Blue Bonnets: Dancing for the Devil Trilogy, Book 2 / Sword Dance: Dancing for the Devil Trilogy, Book 3
These sequels to The Dream Catcher, which I reviewed in HNR 76, are set in Scotland in 1847. To tell the truth, I was looking forward to finding out what happened to Bruce McGunn and Rose Saintclair after she fled him to seek a reunion with Cameron McRae, who had married her in Algiers. Needless to say, after Bruce catches up with her, she soon comes to realise she has been deluded about McRae and really loves McGunn! Someone, however, is determined that neither Bruce nor Rose should reach the McRae estates, and that might have something to do with the contents of Rose’s father’s diary and promises he had made to carry out the last wishes of a dying Scottish officer, Niall McRae, in 1815.
The tales gallop along, flinging the hero and heroine from one predicament to the other – with a few pauses for passionate lovemaking – before the skeletons cascade from closets, and dramatic accusations and revelations are made. These elements combine to make enjoyable page-turning adventure-romance, but I stand by my original criticism that this does not work as a trilogy. Rose also turns out to be the sister of Lucas Saintclair, the hero of The Lion’s Embrace (also reviewed independently in HNR 76) and some of the events in that novel are referenced.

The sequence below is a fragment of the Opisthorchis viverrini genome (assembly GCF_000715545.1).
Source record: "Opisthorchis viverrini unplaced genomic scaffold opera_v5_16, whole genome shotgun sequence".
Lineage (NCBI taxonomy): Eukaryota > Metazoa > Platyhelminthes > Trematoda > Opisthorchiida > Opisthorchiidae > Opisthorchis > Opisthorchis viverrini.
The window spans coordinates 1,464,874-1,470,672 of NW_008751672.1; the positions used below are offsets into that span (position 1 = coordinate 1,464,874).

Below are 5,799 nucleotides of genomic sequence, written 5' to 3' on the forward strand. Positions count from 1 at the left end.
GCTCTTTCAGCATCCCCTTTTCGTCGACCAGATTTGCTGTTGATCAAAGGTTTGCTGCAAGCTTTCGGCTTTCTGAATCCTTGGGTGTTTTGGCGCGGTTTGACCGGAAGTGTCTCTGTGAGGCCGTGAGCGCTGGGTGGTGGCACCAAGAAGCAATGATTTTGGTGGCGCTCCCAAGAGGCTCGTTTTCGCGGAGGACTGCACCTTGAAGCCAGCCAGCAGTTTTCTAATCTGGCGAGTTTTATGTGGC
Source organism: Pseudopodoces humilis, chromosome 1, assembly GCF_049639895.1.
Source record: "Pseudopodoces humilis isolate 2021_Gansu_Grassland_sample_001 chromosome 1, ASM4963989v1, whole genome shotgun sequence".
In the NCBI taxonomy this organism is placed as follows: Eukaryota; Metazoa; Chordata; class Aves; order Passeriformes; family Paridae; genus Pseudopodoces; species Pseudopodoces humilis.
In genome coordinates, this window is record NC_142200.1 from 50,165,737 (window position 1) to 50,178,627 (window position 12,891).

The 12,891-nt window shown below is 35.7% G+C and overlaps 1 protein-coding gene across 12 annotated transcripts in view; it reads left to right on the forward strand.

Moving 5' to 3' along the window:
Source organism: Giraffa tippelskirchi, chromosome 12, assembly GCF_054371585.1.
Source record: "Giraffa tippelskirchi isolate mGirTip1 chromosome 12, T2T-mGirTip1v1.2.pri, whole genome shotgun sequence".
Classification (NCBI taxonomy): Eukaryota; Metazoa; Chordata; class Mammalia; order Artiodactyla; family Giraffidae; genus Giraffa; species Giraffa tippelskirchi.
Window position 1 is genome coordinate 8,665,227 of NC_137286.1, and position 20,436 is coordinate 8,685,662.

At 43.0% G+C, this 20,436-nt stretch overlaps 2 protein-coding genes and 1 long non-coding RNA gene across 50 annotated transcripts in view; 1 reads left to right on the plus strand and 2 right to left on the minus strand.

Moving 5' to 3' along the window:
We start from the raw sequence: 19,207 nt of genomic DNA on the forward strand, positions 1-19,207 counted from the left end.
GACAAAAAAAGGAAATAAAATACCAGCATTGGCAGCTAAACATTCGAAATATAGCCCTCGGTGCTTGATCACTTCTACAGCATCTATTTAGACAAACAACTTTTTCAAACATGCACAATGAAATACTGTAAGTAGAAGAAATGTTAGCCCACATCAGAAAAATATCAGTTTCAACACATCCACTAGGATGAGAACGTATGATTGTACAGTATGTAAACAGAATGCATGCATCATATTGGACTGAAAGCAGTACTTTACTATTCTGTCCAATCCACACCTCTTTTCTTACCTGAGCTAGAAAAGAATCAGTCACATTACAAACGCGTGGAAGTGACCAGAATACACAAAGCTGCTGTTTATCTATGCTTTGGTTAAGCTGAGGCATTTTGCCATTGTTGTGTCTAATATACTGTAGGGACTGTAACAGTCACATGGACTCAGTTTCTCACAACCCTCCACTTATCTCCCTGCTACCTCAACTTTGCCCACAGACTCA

It feels like a full-length novel has been split randomly into three. Coming to Blue Bonnets after a break, and in spite of “the story so far” preface, I found myself asking, for instance, exactly who was Morag, and what was the relationship of MacBoyd to McGunn? These last two volumes were also beset by sloppy textual and typographical editing – mainly along the lines of random missing words and letters. I wondered in particular about the “simmering tapestries” on page 132!